New cricket quota kicks in
CRICKET in South Africa is set to undergo a historic change today when cricket chiefs rubber-stamp a proposal that its six professional domestic teams field at least one black African player in their starting line-ups.
It is believed that franchises will also be rewarded financially if they field more than one black African player on a consistent basis.
The six professional teams are already bound to an agreement reached at a “transformation indaba” a decade ago where a “target” of four “players of colour” was set for all of South Africa’s six domestic franchise teams – the Cobras, the Titans, the Dolphins, the Lions, the Warriors and the Knights.
The initial proposal of two black African cricket players – made a few weeks ago after Cricket SA’s transformation indaba – is likely to be reduced to one player at today’s Cricket South Africa board meeting because squads have already been finalised for the new season, which starts today.
The new proposal is set to be implemented from the second round of One-Day Cup fixtures scheduled for October 16.
The South African domestic season gets under way today with the One-Day Cup clash between the Cape Cobras and the Titans at Centurion. There are two further fixtures scheduled for this weekend around the country, but the ruling relating specifically to black Africans will not be applicable for these matches.
“It is important for us as nation to have a black African playing Test cricket, so we as franchise coaches have to support and back talented black African cricketers at franchise level,” said Highveld Lions coach Geoff Toyana, the only black African franchise coach, who regularly fields two, and sometimes three, black Africans in his team.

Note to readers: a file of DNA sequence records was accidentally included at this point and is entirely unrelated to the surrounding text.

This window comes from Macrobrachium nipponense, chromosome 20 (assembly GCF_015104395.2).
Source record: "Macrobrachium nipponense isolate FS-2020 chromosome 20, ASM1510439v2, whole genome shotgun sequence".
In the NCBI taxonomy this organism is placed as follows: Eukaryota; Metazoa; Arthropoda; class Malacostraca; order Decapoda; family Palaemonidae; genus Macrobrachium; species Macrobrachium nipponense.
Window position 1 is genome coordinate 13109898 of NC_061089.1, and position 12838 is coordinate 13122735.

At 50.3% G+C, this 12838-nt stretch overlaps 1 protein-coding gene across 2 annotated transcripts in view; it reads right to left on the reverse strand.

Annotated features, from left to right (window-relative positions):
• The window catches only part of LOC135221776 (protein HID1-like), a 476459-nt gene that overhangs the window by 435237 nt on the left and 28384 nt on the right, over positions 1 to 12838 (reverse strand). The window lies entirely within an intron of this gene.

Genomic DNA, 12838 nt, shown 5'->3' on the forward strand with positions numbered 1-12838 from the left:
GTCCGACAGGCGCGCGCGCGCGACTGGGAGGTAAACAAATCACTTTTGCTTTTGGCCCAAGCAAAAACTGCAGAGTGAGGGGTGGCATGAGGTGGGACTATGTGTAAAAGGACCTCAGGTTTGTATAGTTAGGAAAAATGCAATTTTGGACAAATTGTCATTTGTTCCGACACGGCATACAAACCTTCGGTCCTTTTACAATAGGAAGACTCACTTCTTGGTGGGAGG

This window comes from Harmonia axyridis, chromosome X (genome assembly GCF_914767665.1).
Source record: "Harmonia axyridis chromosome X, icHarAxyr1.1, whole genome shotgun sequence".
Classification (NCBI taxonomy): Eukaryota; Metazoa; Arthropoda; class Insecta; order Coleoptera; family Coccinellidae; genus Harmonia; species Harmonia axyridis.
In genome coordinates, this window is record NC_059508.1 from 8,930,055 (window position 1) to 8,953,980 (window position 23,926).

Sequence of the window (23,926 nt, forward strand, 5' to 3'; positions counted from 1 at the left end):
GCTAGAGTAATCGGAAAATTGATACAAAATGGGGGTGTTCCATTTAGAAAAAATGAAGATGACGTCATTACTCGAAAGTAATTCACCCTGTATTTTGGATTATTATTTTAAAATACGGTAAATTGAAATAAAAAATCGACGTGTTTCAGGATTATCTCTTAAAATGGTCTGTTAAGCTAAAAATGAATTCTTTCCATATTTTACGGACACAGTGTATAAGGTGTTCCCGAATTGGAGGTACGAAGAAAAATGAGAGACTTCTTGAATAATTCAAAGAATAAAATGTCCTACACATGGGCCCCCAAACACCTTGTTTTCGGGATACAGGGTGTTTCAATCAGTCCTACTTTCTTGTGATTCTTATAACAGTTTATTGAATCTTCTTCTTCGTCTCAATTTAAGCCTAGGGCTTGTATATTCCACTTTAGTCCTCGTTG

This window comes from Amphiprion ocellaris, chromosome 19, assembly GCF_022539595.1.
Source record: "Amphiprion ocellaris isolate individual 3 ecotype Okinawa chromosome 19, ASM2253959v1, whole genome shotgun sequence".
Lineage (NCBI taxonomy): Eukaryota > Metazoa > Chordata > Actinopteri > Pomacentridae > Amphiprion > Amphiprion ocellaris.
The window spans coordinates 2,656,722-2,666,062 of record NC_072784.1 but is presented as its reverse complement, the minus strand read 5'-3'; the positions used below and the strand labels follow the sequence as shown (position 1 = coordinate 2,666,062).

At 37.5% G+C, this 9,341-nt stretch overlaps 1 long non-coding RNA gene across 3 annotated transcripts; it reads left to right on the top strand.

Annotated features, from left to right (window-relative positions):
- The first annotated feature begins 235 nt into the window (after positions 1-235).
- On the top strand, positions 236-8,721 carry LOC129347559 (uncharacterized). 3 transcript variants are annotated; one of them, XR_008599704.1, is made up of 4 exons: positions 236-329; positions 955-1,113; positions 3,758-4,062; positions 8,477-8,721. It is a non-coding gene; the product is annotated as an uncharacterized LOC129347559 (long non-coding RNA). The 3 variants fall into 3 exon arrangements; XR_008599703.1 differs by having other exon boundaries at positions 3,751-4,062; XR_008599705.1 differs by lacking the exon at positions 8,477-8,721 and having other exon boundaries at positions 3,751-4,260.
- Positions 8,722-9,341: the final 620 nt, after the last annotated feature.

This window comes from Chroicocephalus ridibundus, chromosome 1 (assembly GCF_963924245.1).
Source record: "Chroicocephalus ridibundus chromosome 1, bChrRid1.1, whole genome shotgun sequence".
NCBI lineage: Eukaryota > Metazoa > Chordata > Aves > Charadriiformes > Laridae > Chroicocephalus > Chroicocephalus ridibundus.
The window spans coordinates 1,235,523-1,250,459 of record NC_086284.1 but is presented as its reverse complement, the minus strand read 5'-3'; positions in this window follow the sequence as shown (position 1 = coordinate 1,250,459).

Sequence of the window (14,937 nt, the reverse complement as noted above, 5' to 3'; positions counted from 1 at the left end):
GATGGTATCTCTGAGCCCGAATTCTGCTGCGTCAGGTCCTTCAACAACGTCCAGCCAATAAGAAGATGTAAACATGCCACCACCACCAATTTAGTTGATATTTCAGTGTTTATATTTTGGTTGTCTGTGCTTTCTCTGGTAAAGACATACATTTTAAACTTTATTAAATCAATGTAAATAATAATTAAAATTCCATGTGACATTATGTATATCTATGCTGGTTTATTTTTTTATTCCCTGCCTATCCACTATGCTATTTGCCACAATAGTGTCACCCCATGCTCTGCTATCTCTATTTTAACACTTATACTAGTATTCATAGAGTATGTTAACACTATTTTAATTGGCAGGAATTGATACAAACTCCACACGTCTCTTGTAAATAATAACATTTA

Tony Irish, chairman of the SA Cricket Association (Saca), said transformation, and especially the proposal relating to black African cricketers, was high on Saca’s agenda at its annual general meeting held mid-week. “We are supportive of transformation within South African cricket,” Irish told the Cape Times.
“The main thing for us, though, is how it is implemented, whether it is immediate or progressive.
“Quota numbers are always a concern for us, and here I am talking about hard and fast numbers because it relates to selection, and selection affects all players, regardless of race.
“From experience, we know individual black African players will view it as an opportunity, while others will want to prove their sense of belonging.”
Meanwhile, CSA president Chris Nenzani is set to meet top Indian board officials in Mumbai today in a bid to break the deadlock over India’s tour to South Africa.